However, if you want to work as a programmer in a specific application domain like biotech, you may be better served getting a degree in the relevant field (biology) and learn programming on the side. The risk is that your skills may not transfer very well; I've seen code that worked well enough for the specific domain, but fell far below industry standards.

share|improve this answer
add comment

A computer science degree is almost certainly a big plus for lots of reasons.

If you're saying "I have a nice job offer based on my existing experience, should I accept and not do a degree" then it's a toss-up: it'll be harder to get jobs without a degree, but there will hopefully be some jobs that will value four years of commercial experience more than a degree.

If you're saying "I want to do a maths or science degree, not computer science", then that's probably fine (depending on your location): most jobs I see want a good degree and don't insist on it being computer science.

But if you're not sure, a computer science degree is, I think, becoming more and more normal. (And they definitely vary, some being pretty much pure theory, others being "how to learn Java in four years" and different people will value different ones more. I'm can't speak universally, unfortunately.)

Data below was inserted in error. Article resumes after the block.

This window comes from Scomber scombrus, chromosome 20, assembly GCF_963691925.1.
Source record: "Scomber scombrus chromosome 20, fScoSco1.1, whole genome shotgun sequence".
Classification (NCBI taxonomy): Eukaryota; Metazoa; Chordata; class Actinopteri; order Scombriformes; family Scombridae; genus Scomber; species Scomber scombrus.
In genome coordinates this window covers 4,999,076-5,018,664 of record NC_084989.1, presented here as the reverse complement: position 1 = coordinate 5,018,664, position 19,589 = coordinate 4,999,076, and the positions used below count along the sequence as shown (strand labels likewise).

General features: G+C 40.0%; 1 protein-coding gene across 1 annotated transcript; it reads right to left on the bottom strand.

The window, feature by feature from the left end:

share|improve this answer
add comment

The only person that can hurt your employability with a CS degree is you

It's sure going to help, but i know 4.0 honor students who are still looking for a job, why? They cheated their way through college. They don't know anything and failed to actually get the big picture. They cant get through an interview.

Some people can't socialize their way out of a paper bag let alone program out of one! You need to be able to speak well and confidently.

Some people can't program or demonstrate they actually wrote code in college. The language matters not, the skills are what you need.

There a multitude of reasons why people are unemployable and most of them want to blame it on something other than themselves.

P.S. I'm going to UC Irvine; would the school itself matter in the significance of the degree?

I went to Cal State Northridge, trust me, work your ass off, learn fundamentals, do your work, expose yourself and you will do fine with a CS degree. You get one shot in life to do college, make it count. There is no way a degree can hurt your employability.

share|improve this answer
add comment

Not the answer you're looking for? Browse other questions tagged or ask your own question.